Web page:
For whatever reason, you enjoy spending time in your garage, keeping your garage warm during winter months is very important. You will need to know the size of your garage and how much heat you need to stay warm during the winter months.
To determine the right choice for your garage door, calculate the square footage of your garage, and choose a heater that would be suitable.
Insulating Your Garage
The first step in ensuring your garage is ready for a heater is insulating your garage. Your garage door, if it is just a metal door with no insulation, will need insulating, as this is the surest way to lose any heat brought by a heater into your garage. You will want to ensure that any openings, whether around your garage door or windows, are sealed with weather-stripping.
One of the times when garage heaters can be dangerous is when people try to make them do more than they should. If your garage is insulated, the heater won’t have to work as hard. Ensuring that your garage is insulated enough helps to hold the heat in, and keep your utility bills down.
Before you invest in any kind of garage heating system, ensure that your garage has enough insulation. Insulate garage doors where possible, as well as walls and ceilings. Although insulation itself doesn’t warm the garage, it does slow the transfer of heat, keeping the warmth from escaping.
Propane Heaters vs Other Heaters
With an indoor propane heater, you can work on your car in the garage, do projects in a workshop, turn your backyard shed into a man-cave or she-shed, or enjoy the view from your porch year-round. Propane heaters warm a space faster and more efficiently with lower energy costs than an electric heater. Your indoor propane heater should have features such as a low oxygen sensor, a high-temperature coated safety guard on the front, overheat protection, and automatic shutoff in case of it tipping over.
Make sure the propane heater is installed on a non-combustible surface away from where people walk and is positioned safely away from combustible materials such as furniture, curtains, doors, bedding, and towels. If you use a wall-mounted room heater, make sure your wall material is non-combustible.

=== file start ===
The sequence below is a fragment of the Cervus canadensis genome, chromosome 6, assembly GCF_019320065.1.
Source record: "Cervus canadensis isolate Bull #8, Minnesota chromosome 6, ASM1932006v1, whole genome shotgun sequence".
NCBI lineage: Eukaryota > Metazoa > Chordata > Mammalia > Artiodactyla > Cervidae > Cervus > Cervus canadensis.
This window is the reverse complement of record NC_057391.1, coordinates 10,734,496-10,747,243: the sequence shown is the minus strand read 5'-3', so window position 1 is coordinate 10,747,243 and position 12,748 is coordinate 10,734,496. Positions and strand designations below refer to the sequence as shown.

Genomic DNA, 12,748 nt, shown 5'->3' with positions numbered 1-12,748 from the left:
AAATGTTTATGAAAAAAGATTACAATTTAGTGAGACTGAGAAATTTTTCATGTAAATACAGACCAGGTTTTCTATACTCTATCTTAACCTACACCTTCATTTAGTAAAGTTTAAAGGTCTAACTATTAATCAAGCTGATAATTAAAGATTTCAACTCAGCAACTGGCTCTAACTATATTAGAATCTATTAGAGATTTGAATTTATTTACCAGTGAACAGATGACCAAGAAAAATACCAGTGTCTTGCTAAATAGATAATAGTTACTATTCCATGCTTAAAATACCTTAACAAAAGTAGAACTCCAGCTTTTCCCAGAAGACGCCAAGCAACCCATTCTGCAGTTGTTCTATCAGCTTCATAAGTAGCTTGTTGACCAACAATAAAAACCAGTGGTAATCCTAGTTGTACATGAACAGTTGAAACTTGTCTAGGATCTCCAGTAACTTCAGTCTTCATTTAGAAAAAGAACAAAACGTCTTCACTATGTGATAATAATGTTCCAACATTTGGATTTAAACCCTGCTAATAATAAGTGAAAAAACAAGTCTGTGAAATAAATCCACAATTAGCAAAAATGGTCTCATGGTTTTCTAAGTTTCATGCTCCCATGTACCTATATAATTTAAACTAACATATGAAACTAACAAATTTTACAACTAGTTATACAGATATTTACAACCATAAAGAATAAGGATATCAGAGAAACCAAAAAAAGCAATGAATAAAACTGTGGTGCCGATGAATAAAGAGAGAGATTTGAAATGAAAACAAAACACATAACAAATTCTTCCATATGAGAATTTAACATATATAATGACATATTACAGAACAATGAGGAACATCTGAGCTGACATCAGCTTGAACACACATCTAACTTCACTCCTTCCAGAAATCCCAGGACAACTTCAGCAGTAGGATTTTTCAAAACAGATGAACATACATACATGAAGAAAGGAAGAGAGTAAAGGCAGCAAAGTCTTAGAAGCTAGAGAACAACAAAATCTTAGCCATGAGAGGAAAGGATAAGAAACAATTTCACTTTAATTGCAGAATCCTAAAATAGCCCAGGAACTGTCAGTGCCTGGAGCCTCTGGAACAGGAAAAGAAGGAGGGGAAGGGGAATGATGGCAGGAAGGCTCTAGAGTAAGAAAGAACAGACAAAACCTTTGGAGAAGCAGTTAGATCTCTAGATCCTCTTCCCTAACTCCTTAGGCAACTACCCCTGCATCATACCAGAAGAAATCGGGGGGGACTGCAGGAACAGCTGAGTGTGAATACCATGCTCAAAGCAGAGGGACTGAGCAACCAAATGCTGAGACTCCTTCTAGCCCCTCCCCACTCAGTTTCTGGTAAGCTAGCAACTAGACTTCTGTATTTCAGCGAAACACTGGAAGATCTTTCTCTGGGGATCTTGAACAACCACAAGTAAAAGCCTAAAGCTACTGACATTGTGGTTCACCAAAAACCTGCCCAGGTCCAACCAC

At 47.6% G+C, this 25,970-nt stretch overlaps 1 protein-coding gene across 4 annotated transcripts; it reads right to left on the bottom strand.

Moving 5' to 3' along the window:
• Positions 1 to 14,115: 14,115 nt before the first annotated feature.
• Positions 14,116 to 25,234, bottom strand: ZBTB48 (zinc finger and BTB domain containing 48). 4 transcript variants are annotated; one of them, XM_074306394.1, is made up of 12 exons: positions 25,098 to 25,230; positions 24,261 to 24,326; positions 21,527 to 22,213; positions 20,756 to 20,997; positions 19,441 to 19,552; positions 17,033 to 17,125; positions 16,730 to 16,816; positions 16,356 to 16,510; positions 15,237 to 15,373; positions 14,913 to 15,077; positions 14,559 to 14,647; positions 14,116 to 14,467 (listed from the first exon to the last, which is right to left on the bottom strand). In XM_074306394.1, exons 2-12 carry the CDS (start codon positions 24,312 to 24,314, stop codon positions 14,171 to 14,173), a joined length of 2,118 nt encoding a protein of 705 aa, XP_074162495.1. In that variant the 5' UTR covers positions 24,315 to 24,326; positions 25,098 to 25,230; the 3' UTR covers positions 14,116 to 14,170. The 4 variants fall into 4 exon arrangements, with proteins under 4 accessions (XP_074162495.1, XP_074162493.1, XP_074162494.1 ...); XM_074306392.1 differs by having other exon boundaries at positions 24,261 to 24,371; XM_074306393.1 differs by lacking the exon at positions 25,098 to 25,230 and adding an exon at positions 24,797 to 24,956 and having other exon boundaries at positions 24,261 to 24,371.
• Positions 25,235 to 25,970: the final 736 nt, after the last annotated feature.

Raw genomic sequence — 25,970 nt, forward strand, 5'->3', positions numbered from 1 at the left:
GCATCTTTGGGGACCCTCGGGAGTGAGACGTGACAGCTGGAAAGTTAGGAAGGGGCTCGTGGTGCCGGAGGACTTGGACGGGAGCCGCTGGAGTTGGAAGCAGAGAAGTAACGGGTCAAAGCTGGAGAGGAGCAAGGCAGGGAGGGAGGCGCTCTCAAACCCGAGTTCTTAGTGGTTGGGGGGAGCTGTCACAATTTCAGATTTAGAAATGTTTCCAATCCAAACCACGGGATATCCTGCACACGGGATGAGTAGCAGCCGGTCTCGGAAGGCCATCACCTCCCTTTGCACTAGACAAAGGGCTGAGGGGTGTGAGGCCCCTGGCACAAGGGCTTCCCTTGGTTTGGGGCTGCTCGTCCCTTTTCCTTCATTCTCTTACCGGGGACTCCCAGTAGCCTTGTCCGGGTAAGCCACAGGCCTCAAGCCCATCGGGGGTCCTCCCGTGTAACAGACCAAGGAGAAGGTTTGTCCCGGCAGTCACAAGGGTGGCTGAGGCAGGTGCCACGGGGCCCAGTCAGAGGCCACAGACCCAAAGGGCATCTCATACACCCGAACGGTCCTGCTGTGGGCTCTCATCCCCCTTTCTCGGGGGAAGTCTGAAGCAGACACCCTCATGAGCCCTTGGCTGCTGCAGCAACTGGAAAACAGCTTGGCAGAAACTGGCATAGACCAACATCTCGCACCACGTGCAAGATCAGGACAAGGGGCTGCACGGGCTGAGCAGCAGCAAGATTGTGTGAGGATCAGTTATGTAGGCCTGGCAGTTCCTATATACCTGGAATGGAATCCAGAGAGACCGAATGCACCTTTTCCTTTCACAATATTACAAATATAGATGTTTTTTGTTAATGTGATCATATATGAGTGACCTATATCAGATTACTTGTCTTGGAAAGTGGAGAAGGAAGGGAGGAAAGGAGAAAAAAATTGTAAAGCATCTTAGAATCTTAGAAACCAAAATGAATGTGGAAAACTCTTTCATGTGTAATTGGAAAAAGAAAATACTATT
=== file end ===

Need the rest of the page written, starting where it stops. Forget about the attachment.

Never leave a propane heater unattended. Turn the heater off when you leave the room, or are not around. If the propane heater has a yellow or orange flame instead of a blue one, stop using it immediately because the heat is not burning properly, and the heater can become dangerous. Vacuum up any dust on the outside of the propane indoor space heater and on the grills of the heater.
If you use a natural gas heater, leave the garage door wide open to convert your space into a semi-open area. The ventilation in the working area should facilitate sufficient air circulation, proper ventilation in working areas help with avoiding excess carbon dioxide inhalation. A mounted electric heater is normally larger than a space heater and it will heat the garage easier. They are normally easier to install as well, and you may be able to install it yourself. A ductless heating system is great when you want to heat a single room, like a garage. With a ductless heater, you can warm your garage when you are using it, but will not waste money heating it when you aren’t in it.
Warnings About Propane Heaters
Propane heaters are versatile and they come in many different sizes. This is overall a great way to heat your garage, but there are several safety precautions that need to be taken.
- Keep the propane heater away from furniture and other combustible items
- Never leave anything on top of the heater itself
- Make sure that you have a carbon monoxide detector installed in your garage
- Do not leave the propane heater on or unattended when you leave the garage
- Keep area around propane heater free of dust and other debris
- Do not spray aerosols near the propane heater
- Make sure that you are able to get out of the garage safely if necessary
The best protection is to ensure that your propane heater is placed near a window or outdoor vent, install a carbon monoxide monitor in the garage. The propane heater you use should include low oxygen sensors, overheat protection, and automatic shutoff.